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Monday, 31 October 2011

Give Me Novacaine

I'm having difficulty getting up any enthusiasm to write anything. I just don't have anything I desperately want to say at the moment.

I'm not sure why this is so. It could be the dark evenings, I'm getting ready to hunker down as winter draws in and the night stretches from dawn to dusk - almost. It might be because of my role as a Citizens Advice trustee, which if I want to do it well, is pretty time consuming. There's enough to get angry about hearing what's happening to many innocent people around here as a result of the folly, madness and greed of others who appear to be unscathed by the events of the last three years.

We live in interesting times. Clergy dropping left, right and centre. Today the dean of St Paul's resigned as a direct result of "Tent City" encamped outside the classical portals of Wren's masterpiece. We still can't be sure that depression (economic that is) is not just around the corner. Do you trust our leaders to sort things out? And still the rich and powerful appear to continue to blindly fill their boots apparently unaware of a social time bomb threatening to explode in their faces.

We are witnessing the rapid and possible irreversible decline of the US as an economic power. It still has enough military clout should it get angry to cause rather too much trouble, but its society appears to be hollowing out. That can't be good for the rest of us.

The flat screen has provided some solace, as the darkness bleeds into the autumnal scene. We saw "Tintin" at the pics last week. You don't need actors: the CGI was astonishing and the film was "Indiana Jones" on steroids. The opening title sequence itself was worth the price of a ticket. It was an homage to those  fabulous opening title of "The Pink Panther" films.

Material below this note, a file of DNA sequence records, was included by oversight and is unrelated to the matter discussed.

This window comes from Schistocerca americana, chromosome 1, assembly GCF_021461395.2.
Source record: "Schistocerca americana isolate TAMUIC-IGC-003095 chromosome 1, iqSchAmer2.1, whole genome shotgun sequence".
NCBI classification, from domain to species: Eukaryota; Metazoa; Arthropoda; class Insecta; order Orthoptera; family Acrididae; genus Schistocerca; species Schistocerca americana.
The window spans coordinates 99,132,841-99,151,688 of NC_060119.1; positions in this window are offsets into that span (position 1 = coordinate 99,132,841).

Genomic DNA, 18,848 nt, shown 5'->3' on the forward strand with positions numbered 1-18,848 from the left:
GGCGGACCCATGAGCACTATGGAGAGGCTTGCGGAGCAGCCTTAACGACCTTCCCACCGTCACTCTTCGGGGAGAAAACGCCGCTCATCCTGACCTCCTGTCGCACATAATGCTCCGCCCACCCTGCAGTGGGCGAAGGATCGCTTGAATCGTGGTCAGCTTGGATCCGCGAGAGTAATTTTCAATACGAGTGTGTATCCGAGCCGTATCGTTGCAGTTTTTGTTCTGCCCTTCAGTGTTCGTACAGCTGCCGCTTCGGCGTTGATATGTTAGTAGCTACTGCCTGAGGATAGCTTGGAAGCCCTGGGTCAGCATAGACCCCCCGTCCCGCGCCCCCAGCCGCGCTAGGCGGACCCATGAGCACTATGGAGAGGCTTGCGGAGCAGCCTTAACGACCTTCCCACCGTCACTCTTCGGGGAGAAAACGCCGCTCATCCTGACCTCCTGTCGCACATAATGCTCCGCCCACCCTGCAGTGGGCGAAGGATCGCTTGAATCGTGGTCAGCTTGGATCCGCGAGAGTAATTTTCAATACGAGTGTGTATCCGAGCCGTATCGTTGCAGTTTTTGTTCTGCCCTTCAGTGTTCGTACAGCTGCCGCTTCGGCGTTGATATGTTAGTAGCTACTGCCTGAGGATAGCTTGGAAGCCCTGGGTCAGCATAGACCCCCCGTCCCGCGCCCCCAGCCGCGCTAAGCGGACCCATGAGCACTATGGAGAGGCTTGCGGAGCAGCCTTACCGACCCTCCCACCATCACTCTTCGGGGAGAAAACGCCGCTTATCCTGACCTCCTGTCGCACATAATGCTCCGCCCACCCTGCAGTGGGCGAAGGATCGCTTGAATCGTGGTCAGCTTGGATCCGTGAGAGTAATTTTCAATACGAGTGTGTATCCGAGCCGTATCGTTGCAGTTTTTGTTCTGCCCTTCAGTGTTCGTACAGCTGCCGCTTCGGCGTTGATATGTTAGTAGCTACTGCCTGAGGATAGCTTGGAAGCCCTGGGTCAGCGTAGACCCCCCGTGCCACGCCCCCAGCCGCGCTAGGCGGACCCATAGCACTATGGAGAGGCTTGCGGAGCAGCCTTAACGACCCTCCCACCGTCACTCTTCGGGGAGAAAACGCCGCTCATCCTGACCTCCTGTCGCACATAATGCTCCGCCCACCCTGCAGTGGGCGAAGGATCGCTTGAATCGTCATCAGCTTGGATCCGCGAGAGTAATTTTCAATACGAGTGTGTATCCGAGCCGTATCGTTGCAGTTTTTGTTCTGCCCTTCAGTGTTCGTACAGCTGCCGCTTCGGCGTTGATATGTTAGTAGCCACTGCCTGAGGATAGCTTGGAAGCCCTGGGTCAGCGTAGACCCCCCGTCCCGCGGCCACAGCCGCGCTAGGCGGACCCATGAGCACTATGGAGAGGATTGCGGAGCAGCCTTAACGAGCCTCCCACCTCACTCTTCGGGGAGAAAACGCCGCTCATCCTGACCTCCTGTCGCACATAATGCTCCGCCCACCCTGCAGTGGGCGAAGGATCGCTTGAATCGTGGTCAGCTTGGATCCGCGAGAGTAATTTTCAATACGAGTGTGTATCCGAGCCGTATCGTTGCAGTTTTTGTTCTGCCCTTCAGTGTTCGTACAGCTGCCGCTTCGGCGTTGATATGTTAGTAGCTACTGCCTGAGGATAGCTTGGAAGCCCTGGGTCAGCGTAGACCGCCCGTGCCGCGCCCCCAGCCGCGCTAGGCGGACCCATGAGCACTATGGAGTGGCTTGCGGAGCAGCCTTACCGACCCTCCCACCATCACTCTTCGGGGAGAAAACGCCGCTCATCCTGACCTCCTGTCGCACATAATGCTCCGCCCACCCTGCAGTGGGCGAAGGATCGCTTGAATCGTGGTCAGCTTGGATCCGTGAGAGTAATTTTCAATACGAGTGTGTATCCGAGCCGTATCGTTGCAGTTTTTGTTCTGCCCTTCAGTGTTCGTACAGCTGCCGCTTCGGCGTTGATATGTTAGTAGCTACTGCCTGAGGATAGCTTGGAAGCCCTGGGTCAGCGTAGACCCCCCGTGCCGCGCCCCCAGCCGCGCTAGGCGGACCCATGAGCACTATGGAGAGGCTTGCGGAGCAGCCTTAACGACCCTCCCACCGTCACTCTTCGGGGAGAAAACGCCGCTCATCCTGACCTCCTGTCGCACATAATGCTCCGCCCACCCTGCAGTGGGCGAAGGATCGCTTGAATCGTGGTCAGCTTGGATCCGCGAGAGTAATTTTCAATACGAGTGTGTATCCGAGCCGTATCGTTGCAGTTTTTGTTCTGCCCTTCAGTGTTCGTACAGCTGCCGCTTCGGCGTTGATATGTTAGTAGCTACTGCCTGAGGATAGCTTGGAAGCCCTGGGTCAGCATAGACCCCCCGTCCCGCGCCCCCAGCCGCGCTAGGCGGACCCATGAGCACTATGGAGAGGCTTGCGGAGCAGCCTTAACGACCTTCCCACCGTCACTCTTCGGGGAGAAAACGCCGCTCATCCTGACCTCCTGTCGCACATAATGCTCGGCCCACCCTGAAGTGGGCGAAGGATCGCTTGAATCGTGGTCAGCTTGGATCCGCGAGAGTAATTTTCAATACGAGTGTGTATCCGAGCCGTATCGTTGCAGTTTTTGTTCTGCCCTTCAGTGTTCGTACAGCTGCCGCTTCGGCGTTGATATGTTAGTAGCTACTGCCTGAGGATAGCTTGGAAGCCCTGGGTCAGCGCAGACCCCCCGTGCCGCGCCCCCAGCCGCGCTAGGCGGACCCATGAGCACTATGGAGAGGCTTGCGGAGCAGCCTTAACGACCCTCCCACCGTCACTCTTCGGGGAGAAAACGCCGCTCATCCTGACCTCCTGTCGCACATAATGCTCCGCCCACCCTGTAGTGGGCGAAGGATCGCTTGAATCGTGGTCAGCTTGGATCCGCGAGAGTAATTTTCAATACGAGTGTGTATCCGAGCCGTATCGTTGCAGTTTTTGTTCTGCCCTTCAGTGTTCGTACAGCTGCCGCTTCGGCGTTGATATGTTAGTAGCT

On the small screen there was a frozen gem. David Attenborough's "The Frozen Planet" was simply devastatingly stunning. The immensity of the Arctic and the Antarctica were humbling. And those animals. So marvellous. And yet, the joy of watching was tainted with the fear that all that wonder, all that gorgeous creation may be passing because of us.

It makes you want to climb aboard a passing space ship and head for outer,outer space.


Steve said...

We saw Tin Tin too. Feared it might be a bit above our 4 year old but he sat mesmerized for the duration. As did I. Good to know we're on the same level, me and my little boy.

Anonymous said...

Simply a case of writer's cramp. Inspiration will return. Your many readers will stay loyal I am sure. Mind you there's always the Mail Online as an alternative...

Marginalia said...

Dear Steve, glad you and your boy loved the film. I read a review in the Guardian which was rather down on it. Which made me rather sad!

Dear Anon, the Mail Online what a thought!

Gorilla Bananas said...

Ah, you are an Outer-Space-loving human, like Neil Armstrong. I prefer to stay on earth. In outer space there is nothing, and no ape needs nothing.

Marginalia said...

I'm a "Rocket Man" circa 1973